Develop a strategy around the return of respect to the Transportation Security Administration, identifying key problematic insights, and developing internal & external tactics.
Since it's hastily inception in 2001, the TSA has dealt with multiple public relations issues, which has led to problems involving recruitment, retention, the respect of the American public, and support from the government. Furthermore, we identified a cycle of negative emotions that surround both the Airport and the TSA, causing headaches for everyone involved, and if kept unchecked, will poison the air travel industry. This is unfortunate for an organization that when developed, had over 1,000,000 applicants for just 50,000 jobs. And despite all of their problems, they have a 12 year track record, and constantly identify passengers attempting to sneak weapons and explosives on board planes. Their success rate has turned them into a global leader in airport security, yet the American public has a deep distrust and disrespect for the organization and it's employees.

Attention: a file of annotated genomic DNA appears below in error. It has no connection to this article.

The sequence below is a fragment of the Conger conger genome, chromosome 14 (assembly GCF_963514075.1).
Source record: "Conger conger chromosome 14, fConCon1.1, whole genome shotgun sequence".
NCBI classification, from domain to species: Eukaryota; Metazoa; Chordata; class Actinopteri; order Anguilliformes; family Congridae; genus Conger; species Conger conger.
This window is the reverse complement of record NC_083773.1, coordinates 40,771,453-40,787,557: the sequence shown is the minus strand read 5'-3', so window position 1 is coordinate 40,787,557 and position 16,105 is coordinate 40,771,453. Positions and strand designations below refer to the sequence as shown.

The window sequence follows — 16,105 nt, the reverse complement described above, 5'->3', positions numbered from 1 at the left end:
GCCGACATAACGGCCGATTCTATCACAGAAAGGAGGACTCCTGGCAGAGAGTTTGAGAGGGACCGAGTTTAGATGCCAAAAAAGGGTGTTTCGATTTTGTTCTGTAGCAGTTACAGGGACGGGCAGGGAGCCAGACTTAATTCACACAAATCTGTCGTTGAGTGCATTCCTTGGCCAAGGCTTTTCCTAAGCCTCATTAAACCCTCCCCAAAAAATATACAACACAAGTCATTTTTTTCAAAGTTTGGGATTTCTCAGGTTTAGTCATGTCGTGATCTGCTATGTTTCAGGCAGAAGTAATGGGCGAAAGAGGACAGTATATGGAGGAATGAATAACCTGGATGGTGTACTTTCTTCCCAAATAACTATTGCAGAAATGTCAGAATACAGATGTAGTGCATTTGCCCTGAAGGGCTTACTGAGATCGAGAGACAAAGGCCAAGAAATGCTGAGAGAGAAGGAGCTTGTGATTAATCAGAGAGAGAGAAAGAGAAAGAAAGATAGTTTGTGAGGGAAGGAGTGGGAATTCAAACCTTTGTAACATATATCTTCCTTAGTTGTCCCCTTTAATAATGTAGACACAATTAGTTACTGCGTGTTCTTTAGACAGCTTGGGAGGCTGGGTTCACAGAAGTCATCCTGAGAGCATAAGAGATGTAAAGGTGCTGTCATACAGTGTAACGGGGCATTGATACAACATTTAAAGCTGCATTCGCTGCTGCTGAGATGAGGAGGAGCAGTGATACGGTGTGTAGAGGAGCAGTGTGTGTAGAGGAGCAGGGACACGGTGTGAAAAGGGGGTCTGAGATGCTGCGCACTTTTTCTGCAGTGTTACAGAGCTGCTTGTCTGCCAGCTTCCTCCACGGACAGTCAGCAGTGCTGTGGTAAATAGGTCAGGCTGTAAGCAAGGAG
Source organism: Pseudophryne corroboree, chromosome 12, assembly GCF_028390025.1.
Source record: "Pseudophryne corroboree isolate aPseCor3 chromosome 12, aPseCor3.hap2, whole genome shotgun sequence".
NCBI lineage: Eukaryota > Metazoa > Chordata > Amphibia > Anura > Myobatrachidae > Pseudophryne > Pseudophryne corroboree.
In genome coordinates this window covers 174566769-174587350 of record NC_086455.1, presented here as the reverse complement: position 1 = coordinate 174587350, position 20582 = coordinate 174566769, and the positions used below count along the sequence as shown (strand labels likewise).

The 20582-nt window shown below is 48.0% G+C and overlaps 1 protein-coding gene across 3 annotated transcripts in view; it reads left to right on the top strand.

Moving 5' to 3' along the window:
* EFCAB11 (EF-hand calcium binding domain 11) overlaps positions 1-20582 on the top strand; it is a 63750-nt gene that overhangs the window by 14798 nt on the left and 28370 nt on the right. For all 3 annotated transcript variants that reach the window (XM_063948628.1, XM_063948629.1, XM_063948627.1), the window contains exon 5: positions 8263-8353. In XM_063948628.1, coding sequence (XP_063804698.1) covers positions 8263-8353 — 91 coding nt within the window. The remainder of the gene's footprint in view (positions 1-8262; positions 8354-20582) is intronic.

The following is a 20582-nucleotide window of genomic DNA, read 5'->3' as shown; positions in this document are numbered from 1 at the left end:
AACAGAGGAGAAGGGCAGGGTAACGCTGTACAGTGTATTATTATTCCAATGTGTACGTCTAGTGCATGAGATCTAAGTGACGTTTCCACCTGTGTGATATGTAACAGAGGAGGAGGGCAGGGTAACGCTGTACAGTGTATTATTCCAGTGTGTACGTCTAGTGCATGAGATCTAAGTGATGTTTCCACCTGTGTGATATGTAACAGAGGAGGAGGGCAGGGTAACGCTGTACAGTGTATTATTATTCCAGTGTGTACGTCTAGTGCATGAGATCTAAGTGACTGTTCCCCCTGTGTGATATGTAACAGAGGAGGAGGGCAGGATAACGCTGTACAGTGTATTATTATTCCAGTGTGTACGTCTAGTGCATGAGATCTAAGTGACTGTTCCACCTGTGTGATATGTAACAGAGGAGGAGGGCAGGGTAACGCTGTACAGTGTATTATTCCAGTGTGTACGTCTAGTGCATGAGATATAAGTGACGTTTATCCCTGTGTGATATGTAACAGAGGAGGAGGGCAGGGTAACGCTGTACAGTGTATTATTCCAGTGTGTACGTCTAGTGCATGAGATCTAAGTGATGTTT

Seeing that the TSA is an entity that will always exist, we proposed the TSA utilize a strategy that requires them to change behaviors internally and externally, with the goal of earning back the public respect that they had at their inception.
Repositioned as vigilant, respectful defenders, the responsibility of the TSA is securing peace of mind.
Key to this strategy are the new tactics the TSA should embrace, including better messaging in airports, a redesigned bin organization system, bottles of water handed out at the end of the line, and messaging asking for user feedback. Internally, the employees must be stimulated through the tablet based brain training exercises, team-based reward systems, and a badge system similar to military medals, awarding for good service, good deeds, and successfully identifying threats.
Lastly, looking forward towards Futurism trends, the TSA can evolve into a well-groomed automated security system, utilizing pathogen sensors, behavioral recognition software, RF identification, and the continued use of a global threat detection system.
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